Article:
By winning for the 14th time in 18 games, the Phillies restored their record to .500 at 71-71. The last time they were there was June 4 after a loss to the Los Angeles Dodgers left them with a 28-28 record. The Phillies are within four games of the St. Louis Cardinals, who lead the race for the second wild-card playoff spot. The Cardinals lost in San Diego Tuesday night.
"Being .500 has never made so much noise around here, but I'm glad that it can," Jimmy Rollins said after contributing two hits, three runs, and three RBIs.
The shortstop believes .500 is a legitimate reason for more positive vibes in a clubhouse that was devoid of them for most of the season.
"Oh, definitely," he said, "anytime you can be in the hunt for the playoffs. You hear it as a cliche that this is what you play for in September, but it's true. In the past, we've had comebacks, last year we had a big lead. This year, we're trying to do something we never had and that's win a wild card. We have a lot of flags hanging up, but we don't have a wild-card flag, so it would be a good time to get one."
The signature moment signifying how the Phillies' luck has turned in recent weeks unfolded in the sixth inning.
With one out and the Marlins trailing by 6-3, Rollins hit a foul pop a few feet behind home plate. He started his discouraged walk back to the home dugout, but after just a few steps Marlins catcher Rob Brantly dropped the ball.
Rollins slammed reliever Chris Hatcher's next pitch, a 95-m.p.h. fastball, into the right-field seats, and the Phillies had an 8-3 lead.
"It was big because we needed every single run," Rollins said.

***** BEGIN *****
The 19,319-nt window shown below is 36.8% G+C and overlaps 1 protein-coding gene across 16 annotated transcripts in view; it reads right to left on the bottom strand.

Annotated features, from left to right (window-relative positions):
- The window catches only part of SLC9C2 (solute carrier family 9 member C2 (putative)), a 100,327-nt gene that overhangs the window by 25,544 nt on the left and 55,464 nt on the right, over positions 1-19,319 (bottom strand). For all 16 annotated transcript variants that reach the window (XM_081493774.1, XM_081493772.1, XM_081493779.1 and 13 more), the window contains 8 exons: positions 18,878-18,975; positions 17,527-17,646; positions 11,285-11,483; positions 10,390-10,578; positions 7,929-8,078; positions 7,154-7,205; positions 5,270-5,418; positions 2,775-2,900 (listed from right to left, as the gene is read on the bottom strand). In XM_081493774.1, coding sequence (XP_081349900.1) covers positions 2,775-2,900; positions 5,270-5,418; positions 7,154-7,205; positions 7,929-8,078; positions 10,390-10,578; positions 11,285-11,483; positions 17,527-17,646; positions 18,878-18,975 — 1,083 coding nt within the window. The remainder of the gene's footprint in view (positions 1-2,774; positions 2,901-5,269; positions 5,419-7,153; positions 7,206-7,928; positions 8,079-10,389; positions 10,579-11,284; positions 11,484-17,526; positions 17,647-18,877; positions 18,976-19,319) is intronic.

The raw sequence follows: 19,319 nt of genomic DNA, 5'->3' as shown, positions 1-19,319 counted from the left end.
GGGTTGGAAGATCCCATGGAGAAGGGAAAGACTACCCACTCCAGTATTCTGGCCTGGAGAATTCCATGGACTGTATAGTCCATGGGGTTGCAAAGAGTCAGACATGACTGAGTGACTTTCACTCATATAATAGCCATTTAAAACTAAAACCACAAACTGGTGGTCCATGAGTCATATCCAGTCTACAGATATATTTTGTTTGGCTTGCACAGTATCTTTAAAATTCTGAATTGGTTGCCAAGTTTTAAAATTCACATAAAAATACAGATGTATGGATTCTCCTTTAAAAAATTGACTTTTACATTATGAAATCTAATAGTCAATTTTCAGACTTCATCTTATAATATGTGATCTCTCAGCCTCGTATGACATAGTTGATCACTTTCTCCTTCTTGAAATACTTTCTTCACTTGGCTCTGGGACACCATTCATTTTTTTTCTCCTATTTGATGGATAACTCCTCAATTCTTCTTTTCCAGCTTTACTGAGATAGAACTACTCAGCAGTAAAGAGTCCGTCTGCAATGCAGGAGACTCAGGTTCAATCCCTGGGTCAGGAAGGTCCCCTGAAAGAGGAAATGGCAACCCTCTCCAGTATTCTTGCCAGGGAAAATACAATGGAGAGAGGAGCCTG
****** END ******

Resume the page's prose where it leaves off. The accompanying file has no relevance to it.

Roy Halladay, on a night when he was far from at his best, still won for the sixth time in eight starts and improved to 10-7, but only after some tense moments.
Halladay allowed five runs on seven hits in 61/3 innings and his earned run average climbed to 4.01. That is un-Halladayesque, but the pitcher still left to a round of applause with one out in the top of the seventh and was pleased with the result, if not the performance.
This victory was more about offense as the Phillies slammed 15 hits, with all nine starters, including Halladay, getting at least one hit. Juan Pierre and Chase Utley each contributed three hits.
The Phillies' sellout streak ended in early August, but even without a full ballpark there is a renewed energy. It could be felt in the first inning, when the Phillies scored three quick runs on a total of four hits.
Rollins opened the bottom of the first with a single to center, and quickly the bases were loaded with nobody out after a Pierre single and Utley walk. Rollins scored when Ryan Howard hit into a 4-6-3 double play.
Chants of "Chooch" followed as catcher Carlos Ruiz came to the plate. Ruiz, who missed more than a month with a foot injury, was making his first start since Aug. 2. He provided more proof that a month off could not cool his hot bat by delivering an RBI double off Nate Eovaldi.
Domonic Brown followed with an RBI single to make it 3-0 and the Phillies played from ahead the rest of the way.
A comfortable lead, however, became quite uncomfortable with the Marlins closing within a run in the seventh, then putting runners at second and third with one out in the eighth against Phillippe Aumont.
The rookie worked his way out of the jam with consecutive strikeouts of Justin Ruggiano and Jose Reyes, with both hitters swinging through Aumont's diving splitter.
"It was definitely my biggest challenge" in the big leagues, Aumont said. "Second and third with one out, you just have to keep focused and get out of there."
Jonathan Papelbon pitched a perfect inning for his 33d save and after a long, sometimes difficult night the Phillies were able to continue their wildly improbable pursuit of that wild-card flag Rollins wants to see in Citizens Bank Park.
Contact Bob Brookover at email@example.com or on Twitter @brookob.